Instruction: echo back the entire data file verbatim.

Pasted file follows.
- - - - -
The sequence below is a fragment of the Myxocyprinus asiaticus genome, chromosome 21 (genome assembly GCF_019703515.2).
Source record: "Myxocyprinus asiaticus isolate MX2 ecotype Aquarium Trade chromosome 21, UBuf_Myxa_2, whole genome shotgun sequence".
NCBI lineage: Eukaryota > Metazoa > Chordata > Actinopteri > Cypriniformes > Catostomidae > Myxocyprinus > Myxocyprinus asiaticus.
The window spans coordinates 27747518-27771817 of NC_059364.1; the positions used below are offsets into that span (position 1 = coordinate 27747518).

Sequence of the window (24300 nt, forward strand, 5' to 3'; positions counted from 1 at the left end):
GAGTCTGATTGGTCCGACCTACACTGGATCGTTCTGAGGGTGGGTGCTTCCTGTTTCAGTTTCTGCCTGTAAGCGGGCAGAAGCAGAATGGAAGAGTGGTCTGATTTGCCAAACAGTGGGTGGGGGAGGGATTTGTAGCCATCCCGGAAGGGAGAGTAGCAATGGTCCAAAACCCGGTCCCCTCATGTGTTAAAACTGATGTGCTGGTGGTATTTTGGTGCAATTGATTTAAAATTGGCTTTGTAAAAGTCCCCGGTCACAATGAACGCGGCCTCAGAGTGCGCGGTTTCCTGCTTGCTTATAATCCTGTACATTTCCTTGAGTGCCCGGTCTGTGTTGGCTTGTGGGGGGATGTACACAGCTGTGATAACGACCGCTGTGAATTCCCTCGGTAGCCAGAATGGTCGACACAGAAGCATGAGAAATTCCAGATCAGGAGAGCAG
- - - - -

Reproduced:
The sequence below is a fragment of the Myxocyprinus asiaticus genome, chromosome 21 (genome assembly GCF_019703515.2).
Source record: "Myxocyprinus asiaticus isolate MX2 ecotype Aquarium Trade chromosome 21, UBuf_Myxa_2, whole genome shotgun sequence".
NCBI lineage: Eukaryota > Metazoa > Chordata > Actinopteri > Cypriniformes > Catostomidae > Myxocyprinus > Myxocyprinus asiaticus.
The window spans coordinates 27747518-27771817 of NC_059364.1; the positions used below are offsets into that span (position 1 = coordinate 27747518).

Sequence of the window (24300 nt, forward strand, 5' to 3'; positions counted from 1 at the left end):
GAGTCTGATTGGTCCGACCTACACTGGATCGTTCTGAGGGTGGGTGCTTCCTGTTTCAGTTTCTGCCTGTAAGCGGGCAGAAGCAGAATGGAAGAGTGGTCTGATTTGCCAAACAGTGGGTGGGGGAGGGATTTGTAGCCATCCCGGAAGGGAGAGTAGCAATGGTCCAAAACCCGGTCCCCTCATGTGTTAAAACTGATGTGCTGGTGGTATTTTGGTGCAATTGATTTAAAATTGGCTTTGTAAAAGTCCCCGGTCACAATGAACGCGGCCTCAGAGTGCGCGGTTTCCTGCTTGCTTATAATCCTGTACATTTCCTTGAGTGCCCGGTCTGTGTTGGCTTGTGGGGGGATGTACACAGCTGTGATAACGACCGCTGTGAATTCCCTCGGTAGCCAGAATGGTCGACACAGAAGCATGAGAAATTCCAGATCAGGAGAGCAG